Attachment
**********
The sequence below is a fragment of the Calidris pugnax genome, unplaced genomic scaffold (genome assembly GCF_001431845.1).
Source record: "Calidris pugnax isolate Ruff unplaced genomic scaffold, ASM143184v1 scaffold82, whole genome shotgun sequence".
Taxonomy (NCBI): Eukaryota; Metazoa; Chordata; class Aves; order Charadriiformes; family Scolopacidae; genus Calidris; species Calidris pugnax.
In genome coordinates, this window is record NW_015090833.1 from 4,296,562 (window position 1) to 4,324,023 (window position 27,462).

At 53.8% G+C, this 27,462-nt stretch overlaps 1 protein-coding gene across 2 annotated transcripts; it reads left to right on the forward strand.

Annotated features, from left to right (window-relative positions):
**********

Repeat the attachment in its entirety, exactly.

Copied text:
The sequence below is a fragment of the Calidris pugnax genome, unplaced genomic scaffold (genome assembly GCF_001431845.1).
Source record: "Calidris pugnax isolate Ruff unplaced genomic scaffold, ASM143184v1 scaffold82, whole genome shotgun sequence".
Taxonomy (NCBI): Eukaryota; Metazoa; Chordata; class Aves; order Charadriiformes; family Scolopacidae; genus Calidris; species Calidris pugnax.
In genome coordinates, this window is record NW_015090833.1 from 4,296,562 (window position 1) to 4,324,023 (window position 27,462).

At 53.8% G+C, this 27,462-nt stretch overlaps 1 protein-coding gene across 2 annotated transcripts; it reads left to right on the forward strand.

Annotated features, from left to right (window-relative positions):